Name: Annie Stewart
Location: Glasgow and Edinburgh
ANTA, the brand that puts art into tartan – and was the first to put tartan onto ceramics – is now in its 30th year and in all that time the company first started by designer Annie Stewart has remained true to its Scottish roots, with products that are, to borrow a well-known phrase, Made in Scotland from Mud, as opposed to the girders of the country’s other national drink.
Like all great ideas, Annie’s success is mainly down to her eye for design and ability in the use of colour and materials, combined with a pressing need to earn a living. And in this instance, necessity did prove to be the mother of invention.
Annie studied Drawing and Painting at Edinburgh College of Art, which is also where she met her architect husband, Lachlan. “When I left, I was qualified to do nothing, with no money and no prospects,” she says, “and although my parents had supported me through college, I was suddenly on my own financially as well. It was scary.”
Having learnt to sew and re-upholster, she began doing home furnishings but hated the fabrics she was using. “I went direct to a weaver in the Borders that was making exquisite tartan silk and decided to make scarves and ties under my own label, Stella Sandeman – items that were small and inexpensive to make but had a high return,” she says.
It wasn’t long before Annie’s designs were on sale in a few up-market stores, including Harrods in London. However, every business has a defining moment, and Annie’s was the result of an invitation to a formal 21st birthday party being held in a very grand house. She recalls: “I was sitting outside in my van, contemplating whether or not to go in, when a man drove up and parked alongside me, got out of his car and, without seeing me, used my wing mirror to adjust his tie – which was one of mine!”
“I didn’t look back after that. To succeed in business you have to believe in you. It also helps to have plenty of brass neck and confidence, or at least the ability to appear confident, and not set the bar too high. Ambitions have to be both realistic and achievable,” she says.
A trip to New York followed, the orders got bigger, she married Lachie, who is also a partner in the business, changed its name to ANTA – aptly the term given to a pillar in classical architecture that doesn’t conform to the rule – and had three children. “I was 18 when I met Lachie but didn’t marry until the age of 26,” Annie reveals. “Had we married sooner ANTA would most likely never have happened.”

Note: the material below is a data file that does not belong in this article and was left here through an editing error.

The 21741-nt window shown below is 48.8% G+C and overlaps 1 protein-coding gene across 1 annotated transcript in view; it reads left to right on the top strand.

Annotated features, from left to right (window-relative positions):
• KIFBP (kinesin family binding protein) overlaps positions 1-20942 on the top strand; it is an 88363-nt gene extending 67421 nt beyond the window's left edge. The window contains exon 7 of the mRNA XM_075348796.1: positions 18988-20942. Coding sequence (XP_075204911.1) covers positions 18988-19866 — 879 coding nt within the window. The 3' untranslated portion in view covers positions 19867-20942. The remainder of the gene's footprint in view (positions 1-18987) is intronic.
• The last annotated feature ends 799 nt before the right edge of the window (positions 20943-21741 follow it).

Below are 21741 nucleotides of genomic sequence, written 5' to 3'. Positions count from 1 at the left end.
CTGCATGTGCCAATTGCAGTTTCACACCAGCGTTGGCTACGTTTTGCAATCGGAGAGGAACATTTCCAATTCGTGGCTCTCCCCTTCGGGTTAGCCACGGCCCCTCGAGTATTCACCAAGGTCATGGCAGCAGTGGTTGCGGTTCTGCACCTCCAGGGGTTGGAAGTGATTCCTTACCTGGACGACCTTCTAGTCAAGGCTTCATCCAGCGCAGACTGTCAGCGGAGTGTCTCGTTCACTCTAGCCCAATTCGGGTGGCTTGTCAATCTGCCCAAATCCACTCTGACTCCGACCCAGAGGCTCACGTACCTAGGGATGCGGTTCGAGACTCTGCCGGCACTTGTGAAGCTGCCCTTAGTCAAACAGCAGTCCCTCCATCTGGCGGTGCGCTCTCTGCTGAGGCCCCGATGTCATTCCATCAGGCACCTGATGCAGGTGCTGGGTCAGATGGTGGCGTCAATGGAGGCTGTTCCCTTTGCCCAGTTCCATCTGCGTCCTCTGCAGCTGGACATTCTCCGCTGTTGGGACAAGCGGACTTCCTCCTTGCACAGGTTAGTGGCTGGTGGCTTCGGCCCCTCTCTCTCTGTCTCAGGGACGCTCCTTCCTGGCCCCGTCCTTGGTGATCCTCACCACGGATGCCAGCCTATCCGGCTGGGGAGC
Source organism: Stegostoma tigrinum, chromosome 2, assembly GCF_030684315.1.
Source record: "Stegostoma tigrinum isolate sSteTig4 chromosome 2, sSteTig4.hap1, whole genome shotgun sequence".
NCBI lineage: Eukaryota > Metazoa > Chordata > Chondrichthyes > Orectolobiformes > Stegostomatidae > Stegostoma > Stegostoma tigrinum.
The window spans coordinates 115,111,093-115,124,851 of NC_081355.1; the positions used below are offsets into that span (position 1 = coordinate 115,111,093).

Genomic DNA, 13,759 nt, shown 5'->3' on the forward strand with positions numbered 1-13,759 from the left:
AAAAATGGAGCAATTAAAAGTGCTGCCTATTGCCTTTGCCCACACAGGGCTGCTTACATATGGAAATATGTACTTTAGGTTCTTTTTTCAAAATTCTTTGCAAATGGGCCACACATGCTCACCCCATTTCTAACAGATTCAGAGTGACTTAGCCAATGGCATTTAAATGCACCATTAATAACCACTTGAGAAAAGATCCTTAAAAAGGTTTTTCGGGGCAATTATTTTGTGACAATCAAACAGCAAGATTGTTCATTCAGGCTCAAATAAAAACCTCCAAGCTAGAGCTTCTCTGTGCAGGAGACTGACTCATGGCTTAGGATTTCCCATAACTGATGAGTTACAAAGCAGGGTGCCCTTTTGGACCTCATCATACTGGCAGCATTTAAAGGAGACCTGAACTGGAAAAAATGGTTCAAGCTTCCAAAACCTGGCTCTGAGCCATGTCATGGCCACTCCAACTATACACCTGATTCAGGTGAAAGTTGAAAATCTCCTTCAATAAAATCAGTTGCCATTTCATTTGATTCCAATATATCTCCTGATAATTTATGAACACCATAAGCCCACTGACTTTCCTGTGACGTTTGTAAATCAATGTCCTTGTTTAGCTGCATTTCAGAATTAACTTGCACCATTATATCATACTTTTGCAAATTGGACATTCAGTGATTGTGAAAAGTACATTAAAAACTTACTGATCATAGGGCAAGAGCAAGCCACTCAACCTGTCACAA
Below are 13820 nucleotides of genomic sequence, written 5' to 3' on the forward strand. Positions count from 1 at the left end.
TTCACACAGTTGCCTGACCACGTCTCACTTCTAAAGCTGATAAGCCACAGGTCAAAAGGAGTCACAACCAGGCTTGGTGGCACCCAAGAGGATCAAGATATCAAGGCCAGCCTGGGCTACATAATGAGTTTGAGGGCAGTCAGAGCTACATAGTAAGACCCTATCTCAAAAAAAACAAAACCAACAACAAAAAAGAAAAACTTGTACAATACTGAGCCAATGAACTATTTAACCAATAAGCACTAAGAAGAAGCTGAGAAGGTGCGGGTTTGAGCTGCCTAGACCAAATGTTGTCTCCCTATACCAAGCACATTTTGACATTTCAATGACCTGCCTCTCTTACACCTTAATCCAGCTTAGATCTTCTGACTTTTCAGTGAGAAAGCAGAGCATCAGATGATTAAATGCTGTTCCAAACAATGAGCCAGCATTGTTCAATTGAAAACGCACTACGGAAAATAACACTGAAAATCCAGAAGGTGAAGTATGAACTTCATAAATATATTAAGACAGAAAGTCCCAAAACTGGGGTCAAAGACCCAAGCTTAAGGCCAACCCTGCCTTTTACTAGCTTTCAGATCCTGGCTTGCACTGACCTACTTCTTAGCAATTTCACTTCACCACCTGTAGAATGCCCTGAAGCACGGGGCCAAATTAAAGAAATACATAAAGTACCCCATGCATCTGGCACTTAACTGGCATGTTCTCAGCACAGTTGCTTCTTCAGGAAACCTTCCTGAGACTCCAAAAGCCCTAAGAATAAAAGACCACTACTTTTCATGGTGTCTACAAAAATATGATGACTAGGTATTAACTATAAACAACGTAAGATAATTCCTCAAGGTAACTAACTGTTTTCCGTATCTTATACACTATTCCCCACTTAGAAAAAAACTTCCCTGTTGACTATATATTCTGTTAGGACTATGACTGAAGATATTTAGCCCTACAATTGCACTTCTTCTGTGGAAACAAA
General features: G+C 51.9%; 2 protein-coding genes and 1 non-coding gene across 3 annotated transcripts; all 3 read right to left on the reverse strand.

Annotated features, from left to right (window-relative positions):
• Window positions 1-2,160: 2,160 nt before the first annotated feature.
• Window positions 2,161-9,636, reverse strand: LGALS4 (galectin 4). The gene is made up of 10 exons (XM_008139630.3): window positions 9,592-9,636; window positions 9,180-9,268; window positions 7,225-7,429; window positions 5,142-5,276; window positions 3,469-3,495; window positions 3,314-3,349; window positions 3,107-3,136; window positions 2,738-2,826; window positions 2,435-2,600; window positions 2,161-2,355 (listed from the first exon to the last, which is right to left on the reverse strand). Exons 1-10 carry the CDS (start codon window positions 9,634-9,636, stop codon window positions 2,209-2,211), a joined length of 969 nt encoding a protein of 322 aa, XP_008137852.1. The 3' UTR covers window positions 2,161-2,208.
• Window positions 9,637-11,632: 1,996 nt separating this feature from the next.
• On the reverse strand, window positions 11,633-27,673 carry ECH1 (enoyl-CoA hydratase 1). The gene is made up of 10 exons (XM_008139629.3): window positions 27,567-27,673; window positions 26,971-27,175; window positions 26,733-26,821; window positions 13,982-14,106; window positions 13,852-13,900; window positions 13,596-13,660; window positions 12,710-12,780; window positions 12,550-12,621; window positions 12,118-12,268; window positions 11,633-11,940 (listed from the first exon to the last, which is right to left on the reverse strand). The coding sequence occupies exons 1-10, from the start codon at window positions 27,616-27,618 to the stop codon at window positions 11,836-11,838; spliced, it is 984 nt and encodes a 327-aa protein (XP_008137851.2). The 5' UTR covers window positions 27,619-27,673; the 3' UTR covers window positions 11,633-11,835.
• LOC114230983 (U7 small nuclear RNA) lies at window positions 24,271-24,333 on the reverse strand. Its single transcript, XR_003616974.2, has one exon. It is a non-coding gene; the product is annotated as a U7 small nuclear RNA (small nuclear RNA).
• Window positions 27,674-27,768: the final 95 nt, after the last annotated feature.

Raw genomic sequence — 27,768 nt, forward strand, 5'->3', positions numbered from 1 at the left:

While remaining true to her passion for the quality woollen fabrics that are grown and woven in Scotland. Adding extra value to sheep’s wool, the crux of ANTA’s success is Annie and Lachie’s ability to bring out what is quintessentially real about Scottish architecture and design.
As with vernacular architecture, ANTA’s products have a timeless and enduring quality that is the very antithesis of today’s disposable culture. But while the designs are clean-cut and contemporary, ANTA’s focus on craftsmanship and quality, natural, and where possible locally sourced materials. Pure wool tweed, cashmere, lambswool, linen and oak echoes the ethos of the Arts and Crafts movement, resulting in beautifully made furniture and homewares that are destined to be the heirlooms of the future.
The same skill and exacting attention to detail that produces exquisite pure wool carpet, uses nearly two kilos of yarn from sheep’s wool per square metre. This is equally evident in a beautifully tailored coat or jacket, utility bag, footstool, chair, candle or stoneware serving platter. Modern, yet also classic, these are products that will never go out of fashion and appeal to both sexes.
ANTA’s workshop in Fearn, Ross-shire may be far from the madding crowd, but the company’s website retails 24/7. The long-established showroom in Edinburgh is now joined by a new retail outlet in Glasgow’s West George Street. This gives the company a foothold in the west where people can see and feel the quality for themselves.
To mark the Glasgow launch, held in an Arts and Crafts-style former jeweller’s premises that couldn’t be more suitable or appropriate, ANTA has a new collection of carpets with cloth bindings named after well-known west coast towns, including Glasgow, Milngavie, Ayr and Paisley. For a limited period only, customers who spend £100 or more in the new store can choose an iPad cover free of charge in the cloth of their choice.
ANTA’s products may be timeless and enduring, but Annie is a shrewd businesswoman with a direct, forward thinking attitude with the ability to spot new opportunities and ways of giving added value to products. The weekly ‘Tartan Tuesday’ promotion substantially reduces the price of a given product every week for one day only, and the food recipes are now a regular feature online and in the catalogue. “We have beautiful tartan oven-to-table stoneware plates, so why not include recipes to cook on them?” she says.
Annie’s ethos as an employer is also a significant strength. “Like the majority of women nowadays I’m a working mum, so as an employer I get that women need to juggle work with school hours and children’s needs,” she says. “Just as important, I want the people who work alongside me to love what they do. At the end of the day, what is life about if it isn’t fun?”